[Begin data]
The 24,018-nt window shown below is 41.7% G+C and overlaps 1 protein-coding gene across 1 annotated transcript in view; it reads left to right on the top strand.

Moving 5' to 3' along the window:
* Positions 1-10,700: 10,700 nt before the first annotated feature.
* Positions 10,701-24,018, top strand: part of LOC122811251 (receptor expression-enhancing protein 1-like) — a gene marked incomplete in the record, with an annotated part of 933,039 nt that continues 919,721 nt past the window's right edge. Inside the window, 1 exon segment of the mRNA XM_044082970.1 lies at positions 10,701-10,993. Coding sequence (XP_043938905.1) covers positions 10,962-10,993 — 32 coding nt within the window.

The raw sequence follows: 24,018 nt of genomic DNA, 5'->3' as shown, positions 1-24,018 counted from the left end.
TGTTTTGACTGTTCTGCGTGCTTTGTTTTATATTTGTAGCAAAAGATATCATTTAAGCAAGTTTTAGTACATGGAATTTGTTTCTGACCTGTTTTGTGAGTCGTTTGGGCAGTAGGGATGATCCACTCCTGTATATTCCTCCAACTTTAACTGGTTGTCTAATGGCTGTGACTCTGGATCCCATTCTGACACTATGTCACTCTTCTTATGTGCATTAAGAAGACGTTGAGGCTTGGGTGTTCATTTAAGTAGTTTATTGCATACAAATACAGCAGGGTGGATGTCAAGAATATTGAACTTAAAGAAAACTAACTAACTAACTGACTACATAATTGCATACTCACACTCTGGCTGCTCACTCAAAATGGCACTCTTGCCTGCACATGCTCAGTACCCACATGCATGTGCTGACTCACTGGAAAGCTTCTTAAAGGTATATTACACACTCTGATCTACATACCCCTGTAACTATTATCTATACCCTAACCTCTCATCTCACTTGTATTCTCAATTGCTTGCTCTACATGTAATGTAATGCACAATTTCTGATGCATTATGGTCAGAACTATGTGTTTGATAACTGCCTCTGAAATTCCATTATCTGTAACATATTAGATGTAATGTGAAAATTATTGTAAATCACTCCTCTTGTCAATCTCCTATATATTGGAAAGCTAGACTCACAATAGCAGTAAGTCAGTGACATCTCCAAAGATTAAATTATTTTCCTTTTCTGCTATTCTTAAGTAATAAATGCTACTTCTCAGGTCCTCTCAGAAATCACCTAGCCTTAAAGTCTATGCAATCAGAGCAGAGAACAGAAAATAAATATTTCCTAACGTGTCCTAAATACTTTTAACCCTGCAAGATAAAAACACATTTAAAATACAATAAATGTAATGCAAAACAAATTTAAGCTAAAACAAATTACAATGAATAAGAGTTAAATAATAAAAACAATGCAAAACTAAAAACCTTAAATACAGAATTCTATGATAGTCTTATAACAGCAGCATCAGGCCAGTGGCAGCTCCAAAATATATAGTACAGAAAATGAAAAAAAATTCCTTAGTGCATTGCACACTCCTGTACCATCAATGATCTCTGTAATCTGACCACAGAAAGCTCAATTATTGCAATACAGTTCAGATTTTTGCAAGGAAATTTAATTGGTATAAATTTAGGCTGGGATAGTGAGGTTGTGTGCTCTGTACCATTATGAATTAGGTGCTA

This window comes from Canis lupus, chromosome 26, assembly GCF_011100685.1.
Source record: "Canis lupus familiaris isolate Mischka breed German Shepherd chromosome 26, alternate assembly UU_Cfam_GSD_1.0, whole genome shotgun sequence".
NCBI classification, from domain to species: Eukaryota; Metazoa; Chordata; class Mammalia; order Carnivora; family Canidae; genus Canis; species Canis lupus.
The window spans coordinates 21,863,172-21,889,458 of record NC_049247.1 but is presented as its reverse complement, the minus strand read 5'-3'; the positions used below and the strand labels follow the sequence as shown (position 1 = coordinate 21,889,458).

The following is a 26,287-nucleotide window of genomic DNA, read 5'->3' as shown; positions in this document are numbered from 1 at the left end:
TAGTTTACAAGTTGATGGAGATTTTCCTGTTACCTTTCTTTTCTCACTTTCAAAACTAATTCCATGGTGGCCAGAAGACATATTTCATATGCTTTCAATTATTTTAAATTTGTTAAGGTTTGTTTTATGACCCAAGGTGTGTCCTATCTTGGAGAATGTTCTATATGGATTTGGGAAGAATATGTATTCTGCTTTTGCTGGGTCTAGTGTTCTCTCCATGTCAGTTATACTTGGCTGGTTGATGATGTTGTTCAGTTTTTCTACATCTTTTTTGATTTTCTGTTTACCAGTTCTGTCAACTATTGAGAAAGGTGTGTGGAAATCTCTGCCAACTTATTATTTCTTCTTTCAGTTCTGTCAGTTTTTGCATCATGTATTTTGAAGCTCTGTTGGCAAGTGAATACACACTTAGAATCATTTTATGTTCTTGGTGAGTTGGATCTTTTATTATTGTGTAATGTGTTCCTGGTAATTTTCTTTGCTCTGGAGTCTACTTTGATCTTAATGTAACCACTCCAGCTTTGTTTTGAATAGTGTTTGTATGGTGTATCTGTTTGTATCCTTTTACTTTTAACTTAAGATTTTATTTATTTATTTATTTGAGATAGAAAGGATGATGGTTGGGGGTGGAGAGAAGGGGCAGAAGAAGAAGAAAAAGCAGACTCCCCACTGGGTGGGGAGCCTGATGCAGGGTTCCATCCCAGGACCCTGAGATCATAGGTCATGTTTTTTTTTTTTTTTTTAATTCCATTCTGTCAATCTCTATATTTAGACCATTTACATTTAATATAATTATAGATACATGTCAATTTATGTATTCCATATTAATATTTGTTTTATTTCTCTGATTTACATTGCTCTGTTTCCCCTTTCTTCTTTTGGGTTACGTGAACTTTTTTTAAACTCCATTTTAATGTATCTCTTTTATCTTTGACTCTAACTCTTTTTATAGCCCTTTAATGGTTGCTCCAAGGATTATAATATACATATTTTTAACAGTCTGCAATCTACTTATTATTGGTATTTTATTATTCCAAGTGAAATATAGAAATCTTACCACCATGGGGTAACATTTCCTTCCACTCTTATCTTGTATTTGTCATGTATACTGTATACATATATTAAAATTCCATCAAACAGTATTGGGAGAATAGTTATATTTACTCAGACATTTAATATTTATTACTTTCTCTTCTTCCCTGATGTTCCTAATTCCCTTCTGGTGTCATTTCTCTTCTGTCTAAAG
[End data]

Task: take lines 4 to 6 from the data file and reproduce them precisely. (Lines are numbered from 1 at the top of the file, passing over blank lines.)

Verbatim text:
* Positions 10,701-24,018, top strand: part of LOC122811251 (receptor expression-enhancing protein 1-like) — a gene marked incomplete in the record, with an annotated part of 933,039 nt that continues 919,721 nt past the window's right edge. Inside the window, 1 exon segment of the mRNA XM_044082970.1 lies at positions 10,701-10,993. Coding sequence (XP_043938905.1) covers positions 10,962-10,993 — 32 coding nt within the window.

The raw sequence follows: 24,018 nt of genomic DNA, 5'->3' as shown, positions 1-24,018 counted from the left end.
TGTTTTGACTGTTCTGCGTGCTTTGTTTTATATTTGTAGCAAAAGATATCATTTAAGCAAGTTTTAGTACATGGAATTTGTTTCTGACCTGTTTTGTGAGTCGTTTGGGCAGTAGGGATGATCCACTCCTGTATATTCCTCCAACTTTAACTGGTTGTCTAATGGCTGTGACTCTGGATCCCATTCTGACACTATGTCACTCTTCTTATGTGCATTAAGAAGACGTTGAGGCTTGGGTGTTCATTTAAGTAGTTTATTGCATACAAATACAGCAGGGTGGATGTCAAGAATATTGAACTTAAAGAAAACTAACTAACTAACTGACTACATAATTGCATACTCACACTCTGGCTGCTCACTCAAAATGGCACTCTTGCCTGCACATGCTCAGTACCCACATGCATGTGCTGACTCACTGGAAAGCTTCTTAAAGGTATATTACACACTCTGATCTACATACCCCTGTAACTATTATCTATACCCTAACCTCTCATCTCACTTGTATTCTCAATTGCTTGCTCTACATGTAATGTAATGCACAATTTCTGATGCATTATGGTCAGAACTATGTGTTTGATAACTGCCTCTGAAATTCCATTATCTGTAACATATTAGATGTAATGTGAAAATTATTGTAAATCACTCCTCTTGTCAATCTCCTATATATTGGAAAGCTAGACTCACAATAGCAGTAAGTCAGTGACATCTCCAAAGATTAAATTATTTTCCTTTTCTGCTATTCTTAAGTAATAAATGCTACTTCTCAGGTCCTCTCAGAAATCACCTAGCCTTAAAGTCTATGCAATCAGAGCAGAGAACAGAAAATAAATATTTCCTAACGTGTCCTAAATACTTTTAACCCTGCAAGATAAAAACACATTTAAAATACAATAAATGTAATGCAAAACAAATTTAAGCTAAAACAAATTACAATGAATAAGAGTTAAATAATAAAAACAATGCAAAACTAAAAACCTTAAATACAGAATTCTATGATAGTCTTATAACAGCAGCATCAGGCCAGTGGCAGCTCCAAAATATATAGTACAGAAAATGAAAAAAAATTCCTTAGTGCATTGCACACTCCTGTACCATCAATGATCTCTGTAATCTGACCACAGAAAGCTCAATTATTGCAATACAGTTCAGATTTTTGCAAGGAAATTTAATTGGTATAAATTTAGGCTGGGATAGTGAGGTTGTGTGCTCTGTACCATTATGAATTAGGTGCTA